If having afternoon tea at the Grosvenor House in Hyde Park, London makes me snobby or uppity, my response would be to quote the once beloved but later maligned Marie Antoinette, “Let them eat cake [brioche]!” Which is to say, “I don’t care what you think.”

No matter how you feel about afternoon tea, you must overcome this colonial travesty of the upper crust drinking tea and eating scones with clotted cream while the oppressed locals work in the fields. That is a separate issue than the dining experience itself. When done well, like the Grosvenor House Park Room in London, it is one of the quintessential experiences of what the British has brought forth to its colonies – India, Hong Kong, just to name a couple. However, if legends be told is true, it originated in Portugal, only to be brought to England when Catherine of Braganca married Charles II in 1661. It wasn’t until Anna Maria Russell, Duchess of Bedford, transformed afternoon tea into more of a meal in the afternoon than a refreshment. Of course, many Brits don’t normally take in the afternoon tea ritual anymore, but nonetheless, it is a tradition that’s been well kept, even if the people who partake in the tea now are tourists.

History lessons aside, when the tower of morsels come to the table, one can only imagine what it must have been like to be a Duke or a Duchess back in the 17th or 18th century. The main attraction, of course, is the tea itself. To me, there’s nothing finer than eating a scone/finger sandwich/pastry and washing that down with an English Breakfast blend with the right amount of milk and sugar. That is, I’m told, the proper way of taking tea. And to be even more proper English, to drink and eat from fine china is the penultimate of enjoying afternoon tea.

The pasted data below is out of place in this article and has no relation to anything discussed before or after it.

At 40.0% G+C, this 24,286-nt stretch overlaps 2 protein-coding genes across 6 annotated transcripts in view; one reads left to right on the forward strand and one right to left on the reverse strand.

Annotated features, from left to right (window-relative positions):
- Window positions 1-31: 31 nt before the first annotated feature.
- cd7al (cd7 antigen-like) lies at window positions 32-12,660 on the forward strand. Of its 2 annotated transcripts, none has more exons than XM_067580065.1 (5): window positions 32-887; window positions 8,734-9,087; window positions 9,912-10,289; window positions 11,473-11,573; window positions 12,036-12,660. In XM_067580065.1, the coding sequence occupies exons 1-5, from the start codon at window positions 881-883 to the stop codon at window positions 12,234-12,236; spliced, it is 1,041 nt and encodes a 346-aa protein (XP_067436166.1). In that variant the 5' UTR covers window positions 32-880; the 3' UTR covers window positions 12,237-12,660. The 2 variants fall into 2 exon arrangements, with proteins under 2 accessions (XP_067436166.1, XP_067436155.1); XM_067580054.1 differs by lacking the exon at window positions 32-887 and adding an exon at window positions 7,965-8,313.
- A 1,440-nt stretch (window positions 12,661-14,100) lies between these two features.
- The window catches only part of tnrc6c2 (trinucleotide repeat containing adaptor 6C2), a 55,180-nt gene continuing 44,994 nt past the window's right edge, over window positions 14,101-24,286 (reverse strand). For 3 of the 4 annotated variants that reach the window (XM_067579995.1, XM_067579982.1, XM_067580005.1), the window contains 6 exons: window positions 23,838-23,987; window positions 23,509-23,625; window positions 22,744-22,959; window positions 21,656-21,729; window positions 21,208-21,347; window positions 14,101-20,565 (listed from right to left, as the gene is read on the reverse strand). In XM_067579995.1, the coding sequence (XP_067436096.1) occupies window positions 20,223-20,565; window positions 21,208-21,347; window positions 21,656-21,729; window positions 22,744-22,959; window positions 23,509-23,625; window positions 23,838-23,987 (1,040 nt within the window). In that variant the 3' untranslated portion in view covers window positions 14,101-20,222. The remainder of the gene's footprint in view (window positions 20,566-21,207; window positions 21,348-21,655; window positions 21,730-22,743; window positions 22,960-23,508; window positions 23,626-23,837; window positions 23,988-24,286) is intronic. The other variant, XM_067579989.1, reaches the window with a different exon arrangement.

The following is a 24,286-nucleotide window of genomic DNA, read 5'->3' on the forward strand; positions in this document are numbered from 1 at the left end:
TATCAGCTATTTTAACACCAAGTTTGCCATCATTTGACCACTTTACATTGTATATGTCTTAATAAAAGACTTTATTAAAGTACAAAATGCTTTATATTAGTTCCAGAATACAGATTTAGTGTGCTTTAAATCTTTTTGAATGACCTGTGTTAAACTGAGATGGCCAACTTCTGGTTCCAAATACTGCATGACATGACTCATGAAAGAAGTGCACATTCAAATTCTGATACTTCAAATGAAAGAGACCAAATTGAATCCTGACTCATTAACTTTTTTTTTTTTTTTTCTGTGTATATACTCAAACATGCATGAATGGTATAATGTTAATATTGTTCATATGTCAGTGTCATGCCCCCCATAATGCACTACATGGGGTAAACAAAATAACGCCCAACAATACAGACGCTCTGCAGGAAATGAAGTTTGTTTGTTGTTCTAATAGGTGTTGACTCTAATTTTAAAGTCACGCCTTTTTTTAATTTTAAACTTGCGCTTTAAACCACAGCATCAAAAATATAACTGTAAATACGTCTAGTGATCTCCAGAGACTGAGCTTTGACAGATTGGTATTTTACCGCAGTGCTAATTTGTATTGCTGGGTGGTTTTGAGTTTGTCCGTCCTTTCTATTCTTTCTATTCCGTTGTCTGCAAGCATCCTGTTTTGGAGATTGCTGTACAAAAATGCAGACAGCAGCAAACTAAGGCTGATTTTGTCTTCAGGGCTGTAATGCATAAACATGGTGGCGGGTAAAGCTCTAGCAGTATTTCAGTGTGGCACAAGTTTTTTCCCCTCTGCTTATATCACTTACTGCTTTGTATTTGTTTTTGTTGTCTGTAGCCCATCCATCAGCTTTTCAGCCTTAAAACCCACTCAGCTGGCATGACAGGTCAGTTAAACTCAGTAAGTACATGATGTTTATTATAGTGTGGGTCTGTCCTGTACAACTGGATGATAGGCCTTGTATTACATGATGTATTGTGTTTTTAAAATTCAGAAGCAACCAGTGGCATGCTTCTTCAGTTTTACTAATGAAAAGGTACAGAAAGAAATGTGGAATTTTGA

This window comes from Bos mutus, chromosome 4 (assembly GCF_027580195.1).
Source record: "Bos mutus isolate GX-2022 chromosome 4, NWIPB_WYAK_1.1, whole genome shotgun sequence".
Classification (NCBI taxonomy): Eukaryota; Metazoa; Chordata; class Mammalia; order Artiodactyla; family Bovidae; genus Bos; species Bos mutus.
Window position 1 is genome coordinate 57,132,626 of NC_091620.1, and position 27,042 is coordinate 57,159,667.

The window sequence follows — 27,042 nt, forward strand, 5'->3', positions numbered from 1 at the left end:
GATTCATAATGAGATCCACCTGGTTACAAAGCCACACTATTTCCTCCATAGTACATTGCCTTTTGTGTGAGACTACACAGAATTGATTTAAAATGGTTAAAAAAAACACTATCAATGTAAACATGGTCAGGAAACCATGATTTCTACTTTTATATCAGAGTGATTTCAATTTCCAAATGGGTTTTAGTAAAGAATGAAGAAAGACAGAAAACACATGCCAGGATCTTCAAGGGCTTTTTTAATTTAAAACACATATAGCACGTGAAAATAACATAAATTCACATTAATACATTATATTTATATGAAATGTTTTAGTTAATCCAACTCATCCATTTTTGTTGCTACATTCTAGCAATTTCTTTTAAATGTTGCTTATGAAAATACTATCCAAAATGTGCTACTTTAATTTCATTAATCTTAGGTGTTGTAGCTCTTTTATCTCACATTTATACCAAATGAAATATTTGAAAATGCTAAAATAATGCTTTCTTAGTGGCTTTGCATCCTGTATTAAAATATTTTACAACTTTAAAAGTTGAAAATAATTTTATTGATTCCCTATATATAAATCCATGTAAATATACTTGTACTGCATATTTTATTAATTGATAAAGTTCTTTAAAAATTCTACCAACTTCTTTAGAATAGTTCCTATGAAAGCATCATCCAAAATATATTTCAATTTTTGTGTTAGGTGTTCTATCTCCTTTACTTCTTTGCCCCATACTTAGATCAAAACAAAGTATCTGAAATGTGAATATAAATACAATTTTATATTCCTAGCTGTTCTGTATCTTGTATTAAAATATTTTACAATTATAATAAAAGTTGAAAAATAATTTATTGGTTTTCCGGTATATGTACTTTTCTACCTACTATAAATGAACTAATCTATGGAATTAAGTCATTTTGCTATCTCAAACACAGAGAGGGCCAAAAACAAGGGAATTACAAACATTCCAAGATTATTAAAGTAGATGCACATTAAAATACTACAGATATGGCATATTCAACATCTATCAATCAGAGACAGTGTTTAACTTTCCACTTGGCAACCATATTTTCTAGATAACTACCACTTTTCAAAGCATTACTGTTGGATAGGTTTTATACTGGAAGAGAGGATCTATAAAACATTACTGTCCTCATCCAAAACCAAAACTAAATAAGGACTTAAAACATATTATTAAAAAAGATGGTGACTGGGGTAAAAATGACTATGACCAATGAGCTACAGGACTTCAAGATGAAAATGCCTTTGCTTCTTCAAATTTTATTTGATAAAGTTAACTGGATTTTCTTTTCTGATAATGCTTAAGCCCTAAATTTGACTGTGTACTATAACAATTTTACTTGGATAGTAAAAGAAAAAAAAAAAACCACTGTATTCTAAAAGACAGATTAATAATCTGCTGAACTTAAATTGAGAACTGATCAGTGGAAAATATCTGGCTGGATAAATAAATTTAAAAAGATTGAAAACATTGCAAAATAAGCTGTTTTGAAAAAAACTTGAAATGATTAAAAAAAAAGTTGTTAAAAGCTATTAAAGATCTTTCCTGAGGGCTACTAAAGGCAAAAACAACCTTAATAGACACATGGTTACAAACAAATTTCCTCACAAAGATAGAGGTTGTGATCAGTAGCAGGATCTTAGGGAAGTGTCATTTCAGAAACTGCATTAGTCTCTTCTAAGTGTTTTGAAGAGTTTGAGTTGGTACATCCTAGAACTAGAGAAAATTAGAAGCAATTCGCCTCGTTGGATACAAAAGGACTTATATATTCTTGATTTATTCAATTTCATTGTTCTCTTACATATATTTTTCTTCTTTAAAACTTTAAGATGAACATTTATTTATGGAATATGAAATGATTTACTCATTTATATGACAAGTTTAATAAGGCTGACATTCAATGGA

We definitely got all that and more at the Park Room in the Grosvenor House. For about 2 hours, we embrace that dining experience as much as anything else on our trip. To me, it’s not just that it’s English afternoon tea, but that it has to be properly done. You can’t just throw in any type of tea. You can’t serve it with a Starbucks scone and say you’ve had English afternoon tea, although I am sure many do that nowadays. It’s got to be with fine china, loose leaf teas, finger sandwiches comprised of cucumber, salmon, and egg salad, and an assortment of scones and pastries. That’s the way a duke or duchess would have it. Anything else would be, well, uncivilized.

 

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